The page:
JOURNAL

A Day in The Life

In my last post I promised you a look into my process while in France; here we go!  (select any image to enlarge)

I wake up about 6am when I have art projects going. It’s easy to get up that early; the bedroom windows face the rising sun, and those windows are wide open almost all of the time (no bug screens necessary here!!!).

rene_waking view5.jpg

My well-loved planner and a favorite spot :)

and another view

Bonjour!

My dog Dexter climbs up the stairs while I am descending; he gets extra snooze time with my husband Harvey while I get quiet time, which is very important to my creative process.

Stretch, drink tea, plan my day using my paper-based journal, a beloved vintage Franklin Planner. 

I try to stay away from turning on the iPhone or computer, so that my head stays clear.

. . .

Begin work. Again, I try to stay away from the computer and start working on my art right away. If there is a silk stretched and ready to be painted, that’s what I do first. And/or mix colors, because that process is long; when I create a color, I put the new color on a test grid, and then I need to wait until the dye is completely dry to really see what the color is! That often leads to a new adjustment of the color, another drying spell, etc etc - you get the picture.

 

Today's visitor, la vache, is the domesticated pet of a neighbor; when not at home with her, it is often seen wandering the village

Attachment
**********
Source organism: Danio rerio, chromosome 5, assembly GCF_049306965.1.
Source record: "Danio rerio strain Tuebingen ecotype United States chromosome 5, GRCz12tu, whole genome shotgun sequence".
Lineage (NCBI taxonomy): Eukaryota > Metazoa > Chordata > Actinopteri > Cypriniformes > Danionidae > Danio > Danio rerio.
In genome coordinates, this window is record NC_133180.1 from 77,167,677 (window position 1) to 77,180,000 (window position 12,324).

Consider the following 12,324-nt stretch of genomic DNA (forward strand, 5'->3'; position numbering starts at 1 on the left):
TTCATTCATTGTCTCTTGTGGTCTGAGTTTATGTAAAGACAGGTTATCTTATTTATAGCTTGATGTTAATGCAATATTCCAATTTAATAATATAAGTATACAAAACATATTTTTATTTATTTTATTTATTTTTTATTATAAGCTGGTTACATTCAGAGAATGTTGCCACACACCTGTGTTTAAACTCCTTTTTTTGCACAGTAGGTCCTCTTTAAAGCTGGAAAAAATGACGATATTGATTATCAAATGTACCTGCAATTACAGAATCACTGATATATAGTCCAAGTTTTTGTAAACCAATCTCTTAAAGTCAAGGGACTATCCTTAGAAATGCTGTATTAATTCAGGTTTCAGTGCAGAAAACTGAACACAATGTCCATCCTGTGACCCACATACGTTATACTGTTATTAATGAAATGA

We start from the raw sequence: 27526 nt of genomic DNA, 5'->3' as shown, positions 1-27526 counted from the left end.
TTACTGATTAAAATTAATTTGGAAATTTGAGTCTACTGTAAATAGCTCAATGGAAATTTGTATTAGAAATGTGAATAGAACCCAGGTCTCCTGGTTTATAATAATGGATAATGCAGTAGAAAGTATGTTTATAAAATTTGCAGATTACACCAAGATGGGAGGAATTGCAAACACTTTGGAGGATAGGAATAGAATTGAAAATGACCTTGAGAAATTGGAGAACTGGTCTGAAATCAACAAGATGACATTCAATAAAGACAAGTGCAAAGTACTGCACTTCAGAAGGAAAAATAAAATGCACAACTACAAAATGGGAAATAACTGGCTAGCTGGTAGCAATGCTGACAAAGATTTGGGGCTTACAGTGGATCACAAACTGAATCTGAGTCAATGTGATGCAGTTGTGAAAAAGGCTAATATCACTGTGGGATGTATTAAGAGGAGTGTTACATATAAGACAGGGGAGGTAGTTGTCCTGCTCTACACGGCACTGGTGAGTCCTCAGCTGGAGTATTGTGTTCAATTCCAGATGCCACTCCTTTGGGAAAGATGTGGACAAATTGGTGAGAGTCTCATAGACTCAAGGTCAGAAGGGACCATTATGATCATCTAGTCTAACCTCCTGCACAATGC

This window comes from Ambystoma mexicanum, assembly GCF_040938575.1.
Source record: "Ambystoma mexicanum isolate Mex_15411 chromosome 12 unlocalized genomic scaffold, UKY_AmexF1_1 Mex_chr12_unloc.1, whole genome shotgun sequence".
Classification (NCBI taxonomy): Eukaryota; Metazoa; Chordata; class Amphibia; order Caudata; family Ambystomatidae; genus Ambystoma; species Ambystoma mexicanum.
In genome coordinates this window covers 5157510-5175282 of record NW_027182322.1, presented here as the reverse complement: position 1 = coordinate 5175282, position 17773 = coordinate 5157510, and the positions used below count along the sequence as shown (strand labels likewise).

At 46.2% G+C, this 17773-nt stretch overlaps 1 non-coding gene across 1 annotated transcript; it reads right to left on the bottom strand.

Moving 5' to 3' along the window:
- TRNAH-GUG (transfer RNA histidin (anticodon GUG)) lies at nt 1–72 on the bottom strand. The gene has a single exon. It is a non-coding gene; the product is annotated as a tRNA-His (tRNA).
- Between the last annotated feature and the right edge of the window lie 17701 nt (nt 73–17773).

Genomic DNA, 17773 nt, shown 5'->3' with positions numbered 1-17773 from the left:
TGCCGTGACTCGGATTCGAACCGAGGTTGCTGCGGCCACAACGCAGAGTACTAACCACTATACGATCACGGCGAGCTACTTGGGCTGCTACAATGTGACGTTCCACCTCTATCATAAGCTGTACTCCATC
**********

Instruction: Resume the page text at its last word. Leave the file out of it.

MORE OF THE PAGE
Navigate to the studio. To get there, I walk out my front door, turn right and go up the stone steps into the studio. I think it was these very same outdoor steps that made me fall in love with this house immediately when I first saw it.

The steps to my studio.

Outside my studio window with Ganesh.

After at least an hour of creative work, I eat breakfast with Harvey and we go on a walk with Dexter all together. Here we have the option of walking down the Roman road (really!), a footpath that goes through forest and tree-lined fields with cows and hay, or “around the block” (I’ve always been fascinated that the French language has no word for block). This route goes toward a lake and past more fields with mama cows and baby cows and hawks and sparrows, past a castle, then returning to our house. Yet another route is down the road to Léon le Franc - what is now a tractor path that used to be a major foot thoroughfare to the village 2.5 km away - and we love how descriptive the names around here can be!

This is at the corner of my village; if I turn left I am following the Roman road. The woman who lives in the house you see here takes care of the little plot of land on the corner; the poppies are so beautiful here and seeing them always make me happy.

"around the block"

Dexter

Back home, drink tea, and back to the studio. I have work organized and lined up, both on my table and in my head. I try to make between 15 - 20 new pieces of art for each solo exhibit I hang, and that's what I'm working on now. I design, wax, and paint about 3 silks at a time, so as one is drying I can apply the resist to another, etc etc. When I am working on a large (6 ft long) silk, the banner material will take up my entire work table, so I concentrate on one of those at a time. Also, because the smaller works need to be delivered to the framer, and he needs time to measure, prepare, and cut the frame molding (called “baguettes” - the same word as the typically French loaf of bread!), I create the small works first.